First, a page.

I'll just start off by saying these Koigu socks are stupendously, supremely, spectacularly soft.
You know, every time you go to a yarn show or a nice yarn store you run a high risk of exposure to Koigu yarns. And they are SO GORGEOUS. I resisted them for ages because - why? I think probably I was able to be realistic about how much yarn I had already, and exactly how many squares I'd have to knit to produce any of the cute scarves or blankies that catch my eye the most in Koigu displays.
Then I got the great idea to buy two skeins that came close to being a match (the way they are dyed, this is a bit of a gamble) and knit socks.
I know, such a stretch.
Now, as you may recall, I found a huge hole in the side of one of these socks when I went to finish them off, and I decided not to think about moths but just to fix it. Here is the fix.
If you can't see it, I'm not pointing it out to you. If you can - I know, I know, it looks like my darning needle was recovering from a very recent bender. Hey, at least the loose loops are secure now! And we can be thankful too that I knit the legs long enough for this part to be hidden under pants.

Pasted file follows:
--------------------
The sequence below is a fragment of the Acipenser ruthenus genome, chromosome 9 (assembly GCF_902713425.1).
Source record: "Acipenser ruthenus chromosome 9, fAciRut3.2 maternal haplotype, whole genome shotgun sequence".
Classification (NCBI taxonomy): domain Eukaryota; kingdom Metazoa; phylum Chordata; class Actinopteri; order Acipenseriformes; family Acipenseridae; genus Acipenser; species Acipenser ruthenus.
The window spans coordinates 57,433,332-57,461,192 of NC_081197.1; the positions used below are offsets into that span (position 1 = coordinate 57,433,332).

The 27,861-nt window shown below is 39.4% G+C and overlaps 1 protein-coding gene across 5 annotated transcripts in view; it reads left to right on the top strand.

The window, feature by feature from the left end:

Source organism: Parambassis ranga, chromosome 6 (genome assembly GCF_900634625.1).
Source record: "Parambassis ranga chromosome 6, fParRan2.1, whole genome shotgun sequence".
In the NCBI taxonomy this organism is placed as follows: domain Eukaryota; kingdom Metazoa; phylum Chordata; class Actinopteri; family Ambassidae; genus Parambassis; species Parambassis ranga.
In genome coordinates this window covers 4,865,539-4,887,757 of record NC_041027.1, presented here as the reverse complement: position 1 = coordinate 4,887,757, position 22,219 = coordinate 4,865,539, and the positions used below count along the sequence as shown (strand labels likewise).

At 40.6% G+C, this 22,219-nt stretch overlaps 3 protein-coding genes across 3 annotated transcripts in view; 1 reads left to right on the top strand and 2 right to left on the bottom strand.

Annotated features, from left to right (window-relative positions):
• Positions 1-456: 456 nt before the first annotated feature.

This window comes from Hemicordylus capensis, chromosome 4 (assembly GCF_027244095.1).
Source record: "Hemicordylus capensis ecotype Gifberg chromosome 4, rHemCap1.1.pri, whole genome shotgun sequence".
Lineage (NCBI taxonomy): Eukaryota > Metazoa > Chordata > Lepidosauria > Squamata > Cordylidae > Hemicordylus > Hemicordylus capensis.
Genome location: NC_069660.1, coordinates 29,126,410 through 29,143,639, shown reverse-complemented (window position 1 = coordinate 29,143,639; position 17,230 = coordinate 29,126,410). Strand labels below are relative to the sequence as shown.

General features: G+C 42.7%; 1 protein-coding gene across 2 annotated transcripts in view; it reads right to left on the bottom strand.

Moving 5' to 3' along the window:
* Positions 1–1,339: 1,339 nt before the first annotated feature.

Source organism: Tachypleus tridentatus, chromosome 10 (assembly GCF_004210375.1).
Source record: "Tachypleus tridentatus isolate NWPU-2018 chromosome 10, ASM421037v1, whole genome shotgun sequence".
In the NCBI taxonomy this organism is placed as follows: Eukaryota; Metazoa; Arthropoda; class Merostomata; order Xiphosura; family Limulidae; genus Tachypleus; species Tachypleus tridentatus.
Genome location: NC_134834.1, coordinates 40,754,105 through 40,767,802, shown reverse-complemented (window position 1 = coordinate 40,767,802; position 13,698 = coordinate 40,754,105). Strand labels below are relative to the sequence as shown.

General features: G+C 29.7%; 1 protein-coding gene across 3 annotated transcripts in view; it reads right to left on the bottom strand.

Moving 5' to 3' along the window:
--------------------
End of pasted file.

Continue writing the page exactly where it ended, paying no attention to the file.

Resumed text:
In other news, when I went to take that outdoor shot of the socks, a black shadow descended onto them and concealed the cuffs by sitting down.
It was Blue. This is Blue's 'I'm going to stare down your front door until somebody opens it because I want in' stare, taken after I extracted the socks again. I did not oblige with regard to the door because my heart is a giant cube of ice and my house is full of yarn. My own late cat had the run of it all, but since she's been gone my one consolation is never having to clean cat hair off fabric, and I'm not about to take that on again for somebody else's cat... however irresistably pretty she might be.
(seriously, can you see from this picture how soft her fur is? it's really soft.)
And now back to the socks. The question I am posing today is, Are Koigu socks worth knitting?
Here are some observations.
1. You have to buy two skeins to do it, and the resulting socks may not match. (I got lucky: these ones are perfect.) Minus.
2. Koigu is slightly heavier than sock yarn you usually find, so you may not have to put in as many rounds to get the lengths you want. Plus.
3. There are many, many colours to choose from, which is either good or bad depending on your decision-making skills and need for multiple pairs of socks. Wash.
4. These socks are super, super comfy. Plus.
If I counted all that up correctly I think we're left with one plus, right? So yes, Koigu socks are worth knitting. Just not till after the gift knits are done!